Strutting with more confidence than some will be able to relate to in “The Valley.” Bruising us with quiet pulsations in “Song for Mikey.” Lurching forward beside a sensuous harmony in “The Ruins.” Cascading from above in a steady deluge of decadence in “Uncomfortably Numb.” The percussion in Number Prophets’ Notes on the Crises is half the reason why I would say it’s one of the more addictive alternative rock EPs you’re going to acquire this October, but definitely not the lone excuse you could give for getting your hands on it today. Number Prophets are Bay Area indie rockers on the indie side of the dial, but here, they sound as driven by omnipotence and efficiency as their handle would suggest they should be. 

The beats are always the most prominent element in any given track here, but that doesn’t stop the harmonies in songs like “The Ruins” and beautifully emotional “Song for Mikey” from sounding sophisticated and profoundly passionate. There’s never any doubt as to whether or not the band is invested in the narrative from a poetic and personal standpoint, but instead a feeling of insularity that seems strangely appropriate for an indie rock effort produced in 2020. 

Notes on the Crises is arguably more compositionally dexterous than it is cosmetically virtuosic, and I don’t say this because of the simplistic crunch that comprises the climax in “Uncomfortably Numb” or “The Valley” exclusively. No matter what we’re listening to in this tracklist, Number Prophets are highroading the competition with barebones arrangements that force us to appreciate their intellectual capacities as much as we would a melody or even a specific hook, but at the same time, there isn’t any arrogance getting caught up in the big picture here. That’s a difficult combination to put together, but for this crew, it’s coming easy.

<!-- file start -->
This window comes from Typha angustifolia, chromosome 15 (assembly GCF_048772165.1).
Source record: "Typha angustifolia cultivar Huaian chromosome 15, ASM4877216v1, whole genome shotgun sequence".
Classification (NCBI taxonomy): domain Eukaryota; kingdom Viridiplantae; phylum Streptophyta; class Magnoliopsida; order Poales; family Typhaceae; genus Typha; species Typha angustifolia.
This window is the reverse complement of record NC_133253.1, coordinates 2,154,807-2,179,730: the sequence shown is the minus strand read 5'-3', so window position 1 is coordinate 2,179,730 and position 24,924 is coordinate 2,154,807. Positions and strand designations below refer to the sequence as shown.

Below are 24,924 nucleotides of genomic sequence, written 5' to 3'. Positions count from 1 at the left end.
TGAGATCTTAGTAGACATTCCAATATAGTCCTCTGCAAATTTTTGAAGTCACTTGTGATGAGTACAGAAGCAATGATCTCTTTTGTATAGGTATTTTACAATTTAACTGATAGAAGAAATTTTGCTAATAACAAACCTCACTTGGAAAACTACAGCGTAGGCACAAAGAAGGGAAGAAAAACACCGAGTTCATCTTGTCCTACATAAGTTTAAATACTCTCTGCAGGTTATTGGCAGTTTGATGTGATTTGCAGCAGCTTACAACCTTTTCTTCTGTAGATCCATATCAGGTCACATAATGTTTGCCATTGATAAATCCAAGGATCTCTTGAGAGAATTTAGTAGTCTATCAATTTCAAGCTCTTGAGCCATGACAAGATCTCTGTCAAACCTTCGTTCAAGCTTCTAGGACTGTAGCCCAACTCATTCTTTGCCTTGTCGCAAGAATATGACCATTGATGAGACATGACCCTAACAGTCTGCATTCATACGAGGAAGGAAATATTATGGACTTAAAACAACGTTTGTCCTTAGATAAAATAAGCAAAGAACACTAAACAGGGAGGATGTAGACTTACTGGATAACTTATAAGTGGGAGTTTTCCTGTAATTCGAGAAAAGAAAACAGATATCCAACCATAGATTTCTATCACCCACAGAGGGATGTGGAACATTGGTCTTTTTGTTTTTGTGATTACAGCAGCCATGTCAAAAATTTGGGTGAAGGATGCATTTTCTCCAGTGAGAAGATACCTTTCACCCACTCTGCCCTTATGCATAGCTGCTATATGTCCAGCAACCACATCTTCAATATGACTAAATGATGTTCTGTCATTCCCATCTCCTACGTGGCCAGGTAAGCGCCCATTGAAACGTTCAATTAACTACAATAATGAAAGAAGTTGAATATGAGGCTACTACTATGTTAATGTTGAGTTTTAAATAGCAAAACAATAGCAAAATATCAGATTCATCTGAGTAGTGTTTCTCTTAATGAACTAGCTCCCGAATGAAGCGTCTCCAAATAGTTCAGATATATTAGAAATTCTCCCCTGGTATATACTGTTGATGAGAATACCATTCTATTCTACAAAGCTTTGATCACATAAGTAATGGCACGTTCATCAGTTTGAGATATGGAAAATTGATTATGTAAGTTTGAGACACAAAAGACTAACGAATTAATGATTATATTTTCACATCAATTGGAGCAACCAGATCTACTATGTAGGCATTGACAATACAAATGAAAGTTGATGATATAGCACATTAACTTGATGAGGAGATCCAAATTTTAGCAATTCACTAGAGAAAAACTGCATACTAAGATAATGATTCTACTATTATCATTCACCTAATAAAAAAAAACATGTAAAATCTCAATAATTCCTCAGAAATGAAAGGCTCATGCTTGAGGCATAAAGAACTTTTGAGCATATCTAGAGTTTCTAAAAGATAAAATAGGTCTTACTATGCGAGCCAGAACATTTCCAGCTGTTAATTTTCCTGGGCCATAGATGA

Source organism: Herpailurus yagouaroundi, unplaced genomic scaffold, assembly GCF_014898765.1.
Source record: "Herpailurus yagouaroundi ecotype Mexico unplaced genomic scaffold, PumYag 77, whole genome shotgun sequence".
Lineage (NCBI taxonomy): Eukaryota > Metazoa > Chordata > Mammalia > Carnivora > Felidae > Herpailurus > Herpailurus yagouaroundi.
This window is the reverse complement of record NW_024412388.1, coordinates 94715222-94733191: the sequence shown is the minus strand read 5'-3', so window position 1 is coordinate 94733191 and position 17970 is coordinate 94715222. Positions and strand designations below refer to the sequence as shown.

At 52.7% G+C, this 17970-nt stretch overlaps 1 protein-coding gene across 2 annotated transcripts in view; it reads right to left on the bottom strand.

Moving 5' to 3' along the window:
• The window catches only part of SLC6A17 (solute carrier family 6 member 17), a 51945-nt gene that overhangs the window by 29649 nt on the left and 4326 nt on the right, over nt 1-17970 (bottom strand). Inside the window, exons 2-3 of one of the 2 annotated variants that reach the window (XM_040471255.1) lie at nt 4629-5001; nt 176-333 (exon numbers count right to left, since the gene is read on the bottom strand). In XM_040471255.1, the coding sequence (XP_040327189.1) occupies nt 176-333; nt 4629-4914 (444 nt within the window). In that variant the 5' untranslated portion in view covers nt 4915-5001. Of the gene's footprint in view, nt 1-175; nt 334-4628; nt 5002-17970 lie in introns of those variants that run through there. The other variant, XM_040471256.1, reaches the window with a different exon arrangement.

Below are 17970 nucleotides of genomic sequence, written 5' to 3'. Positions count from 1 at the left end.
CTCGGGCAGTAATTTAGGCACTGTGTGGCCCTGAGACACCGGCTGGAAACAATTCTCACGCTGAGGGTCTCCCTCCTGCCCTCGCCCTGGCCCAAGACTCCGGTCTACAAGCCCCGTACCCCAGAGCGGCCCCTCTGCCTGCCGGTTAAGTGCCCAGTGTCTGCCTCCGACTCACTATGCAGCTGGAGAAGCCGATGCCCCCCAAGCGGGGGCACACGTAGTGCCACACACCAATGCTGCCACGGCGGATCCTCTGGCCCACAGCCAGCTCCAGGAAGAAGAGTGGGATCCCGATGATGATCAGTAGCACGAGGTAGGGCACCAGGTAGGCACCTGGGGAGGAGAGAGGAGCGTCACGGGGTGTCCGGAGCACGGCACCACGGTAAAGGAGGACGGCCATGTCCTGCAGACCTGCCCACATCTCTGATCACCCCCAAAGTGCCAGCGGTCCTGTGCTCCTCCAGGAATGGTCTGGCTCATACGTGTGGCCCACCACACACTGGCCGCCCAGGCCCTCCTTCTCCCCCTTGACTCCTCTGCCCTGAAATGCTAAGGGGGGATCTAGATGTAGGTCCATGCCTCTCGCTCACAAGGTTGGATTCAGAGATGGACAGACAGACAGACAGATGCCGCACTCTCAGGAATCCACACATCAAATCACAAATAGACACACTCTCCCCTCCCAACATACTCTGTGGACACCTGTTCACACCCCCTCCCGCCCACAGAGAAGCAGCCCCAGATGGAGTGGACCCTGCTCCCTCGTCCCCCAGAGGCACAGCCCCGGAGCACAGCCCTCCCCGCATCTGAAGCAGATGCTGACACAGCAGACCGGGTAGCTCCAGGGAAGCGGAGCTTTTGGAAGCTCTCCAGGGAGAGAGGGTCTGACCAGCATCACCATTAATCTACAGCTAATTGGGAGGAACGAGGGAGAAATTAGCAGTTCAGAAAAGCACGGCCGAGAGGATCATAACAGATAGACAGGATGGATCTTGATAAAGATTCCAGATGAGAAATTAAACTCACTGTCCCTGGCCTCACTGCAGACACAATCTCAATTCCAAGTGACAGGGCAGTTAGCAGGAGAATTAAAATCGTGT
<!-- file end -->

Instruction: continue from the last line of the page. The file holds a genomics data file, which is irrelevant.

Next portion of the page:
I love the physicality of the lead vocal we start off with in “Uncomfortably Numb,” and to some degree I think that all of the melodic elements in this mix have been designed to be a little overbearing on purpose. The most tonally expressive moments in Notes on the Crises come to us invasively, demanding a response out of our gut with brash, scooped EQ and streamlined ascents through the verses that feel more like punk-inspired sonic calisthenics than they do anything else. If they were more metallic they’d be a really intense heavy band; here, they’re as pop-friendly as they are provocatively rock n’ roll. 

Smothering and sonically uncompromising in all the right ways, I would be lying if I said I wasn’t addicted to the music Number Prophets have assembled in their all-new EP Notes on the Crises, which is their first official studio work to see widespread release in over a dozen years. They definitely don’t sound even the least bit rusty in their performance here, and if this is just a glimpse into what the next chapter of their campaign will look like, you can put me down for more immediately. 

Garth Thomas